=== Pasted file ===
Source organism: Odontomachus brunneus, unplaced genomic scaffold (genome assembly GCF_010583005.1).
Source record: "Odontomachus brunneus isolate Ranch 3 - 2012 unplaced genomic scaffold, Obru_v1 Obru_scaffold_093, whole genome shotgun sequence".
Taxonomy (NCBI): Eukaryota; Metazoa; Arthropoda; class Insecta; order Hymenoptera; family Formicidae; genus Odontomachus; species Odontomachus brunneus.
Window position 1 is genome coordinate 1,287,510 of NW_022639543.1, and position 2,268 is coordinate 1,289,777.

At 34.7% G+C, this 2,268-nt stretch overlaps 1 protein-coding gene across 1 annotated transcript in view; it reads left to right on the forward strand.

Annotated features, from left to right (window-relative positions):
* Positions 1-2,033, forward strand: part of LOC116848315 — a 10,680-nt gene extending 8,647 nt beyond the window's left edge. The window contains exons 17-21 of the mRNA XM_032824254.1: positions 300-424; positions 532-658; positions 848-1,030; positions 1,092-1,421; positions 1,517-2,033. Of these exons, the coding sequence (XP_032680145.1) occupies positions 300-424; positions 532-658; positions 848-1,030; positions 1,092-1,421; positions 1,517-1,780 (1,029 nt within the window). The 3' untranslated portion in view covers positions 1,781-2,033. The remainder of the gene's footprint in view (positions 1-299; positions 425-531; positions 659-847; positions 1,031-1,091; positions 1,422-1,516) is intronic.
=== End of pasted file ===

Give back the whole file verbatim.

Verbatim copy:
Source organism: Odontomachus brunneus, unplaced genomic scaffold (genome assembly GCF_010583005.1).
Source record: "Odontomachus brunneus isolate Ranch 3 - 2012 unplaced genomic scaffold, Obru_v1 Obru_scaffold_093, whole genome shotgun sequence".
Taxonomy (NCBI): Eukaryota; Metazoa; Arthropoda; class Insecta; order Hymenoptera; family Formicidae; genus Odontomachus; species Odontomachus brunneus.
Window position 1 is genome coordinate 1,287,510 of NW_022639543.1, and position 2,268 is coordinate 1,289,777.

At 34.7% G+C, this 2,268-nt stretch overlaps 1 protein-coding gene across 1 annotated transcript in view; it reads left to right on the forward strand.

Annotated features, from left to right (window-relative positions):
* Positions 1-2,033, forward strand: part of LOC116848315 — a 10,680-nt gene extending 8,647 nt beyond the window's left edge. The window contains exons 17-21 of the mRNA XM_032824254.1: positions 300-424; positions 532-658; positions 848-1,030; positions 1,092-1,421; positions 1,517-2,033. Of these exons, the coding sequence (XP_032680145.1) occupies positions 300-424; positions 532-658; positions 848-1,030; positions 1,092-1,421; positions 1,517-1,780 (1,029 nt within the window). The 3' untranslated portion in view covers positions 1,781-2,033. The remainder of the gene's footprint in view (positions 1-299; positions 425-531; positions 659-847; positions 1,031-1,091; positions 1,422-1,516) is intronic.